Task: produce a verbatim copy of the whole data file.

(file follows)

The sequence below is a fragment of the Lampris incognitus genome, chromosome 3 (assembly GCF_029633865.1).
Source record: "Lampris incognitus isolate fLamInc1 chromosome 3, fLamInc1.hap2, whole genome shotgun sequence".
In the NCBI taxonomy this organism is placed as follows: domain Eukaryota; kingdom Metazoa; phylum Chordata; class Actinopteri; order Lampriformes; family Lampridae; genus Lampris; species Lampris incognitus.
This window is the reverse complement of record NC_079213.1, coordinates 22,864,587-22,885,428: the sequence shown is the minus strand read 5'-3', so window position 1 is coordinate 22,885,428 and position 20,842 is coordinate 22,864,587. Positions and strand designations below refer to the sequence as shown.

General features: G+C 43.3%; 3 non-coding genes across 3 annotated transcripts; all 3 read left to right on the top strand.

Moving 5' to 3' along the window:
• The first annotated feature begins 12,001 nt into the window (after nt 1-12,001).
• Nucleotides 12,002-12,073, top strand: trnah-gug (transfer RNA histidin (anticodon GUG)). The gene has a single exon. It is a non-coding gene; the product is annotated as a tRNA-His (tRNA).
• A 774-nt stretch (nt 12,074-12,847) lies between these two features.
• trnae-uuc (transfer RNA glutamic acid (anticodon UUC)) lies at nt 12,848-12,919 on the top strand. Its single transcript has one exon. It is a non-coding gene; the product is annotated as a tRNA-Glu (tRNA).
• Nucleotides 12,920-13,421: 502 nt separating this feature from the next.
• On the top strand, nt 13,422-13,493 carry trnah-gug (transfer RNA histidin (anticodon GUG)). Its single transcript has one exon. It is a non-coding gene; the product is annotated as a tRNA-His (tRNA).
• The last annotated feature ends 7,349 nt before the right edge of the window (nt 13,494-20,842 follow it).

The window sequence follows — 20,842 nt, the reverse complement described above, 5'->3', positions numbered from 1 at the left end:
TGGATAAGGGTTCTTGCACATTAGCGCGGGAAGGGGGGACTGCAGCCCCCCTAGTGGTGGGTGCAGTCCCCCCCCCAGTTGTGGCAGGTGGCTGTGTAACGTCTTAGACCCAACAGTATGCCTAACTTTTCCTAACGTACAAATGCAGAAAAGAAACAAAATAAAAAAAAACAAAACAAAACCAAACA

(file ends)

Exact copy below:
The sequence below is a fragment of the Lampris incognitus genome, chromosome 3 (assembly GCF_029633865.1).
Source record: "Lampris incognitus isolate fLamInc1 chromosome 3, fLamInc1.hap2, whole genome shotgun sequence".
In the NCBI taxonomy this organism is placed as follows: domain Eukaryota; kingdom Metazoa; phylum Chordata; class Actinopteri; order Lampriformes; family Lampridae; genus Lampris; species Lampris incognitus.
This window is the reverse complement of record NC_079213.1, coordinates 22,864,587-22,885,428: the sequence shown is the minus strand read 5'-3', so window position 1 is coordinate 22,885,428 and position 20,842 is coordinate 22,864,587. Positions and strand designations below refer to the sequence as shown.

General features: G+C 43.3%; 3 non-coding genes across 3 annotated transcripts; all 3 read left to right on the top strand.

Moving 5' to 3' along the window:
• The first annotated feature begins 12,001 nt into the window (after nt 1-12,001).
• Nucleotides 12,002-12,073, top strand: trnah-gug (transfer RNA histidin (anticodon GUG)). The gene has a single exon. It is a non-coding gene; the product is annotated as a tRNA-His (tRNA).
• A 774-nt stretch (nt 12,074-12,847) lies between these two features.
• trnae-uuc (transfer RNA glutamic acid (anticodon UUC)) lies at nt 12,848-12,919 on the top strand. Its single transcript has one exon. It is a non-coding gene; the product is annotated as a tRNA-Glu (tRNA).
• Nucleotides 12,920-13,421: 502 nt separating this feature from the next.
• On the top strand, nt 13,422-13,493 carry trnah-gug (transfer RNA histidin (anticodon GUG)). Its single transcript has one exon. It is a non-coding gene; the product is annotated as a tRNA-His (tRNA).
• The last annotated feature ends 7,349 nt before the right edge of the window (nt 13,494-20,842 follow it).

The window sequence follows — 20,842 nt, the reverse complement described above, 5'->3', positions numbered from 1 at the left end:
TGGATAAGGGTTCTTGCACATTAGCGCGGGAAGGGGGGACTGCAGCCCCCCTAGTGGTGGGTGCAGTCCCCCCCCCAGTTGTGGCAGGTGGCTGTGTAACGTCTTAGACCCAACAGTATGCCTAACTTTTCCTAACGTACAAATGCAGAAAAGAAACAAAATAAAAAAAAACAAAACAAAACCAAACA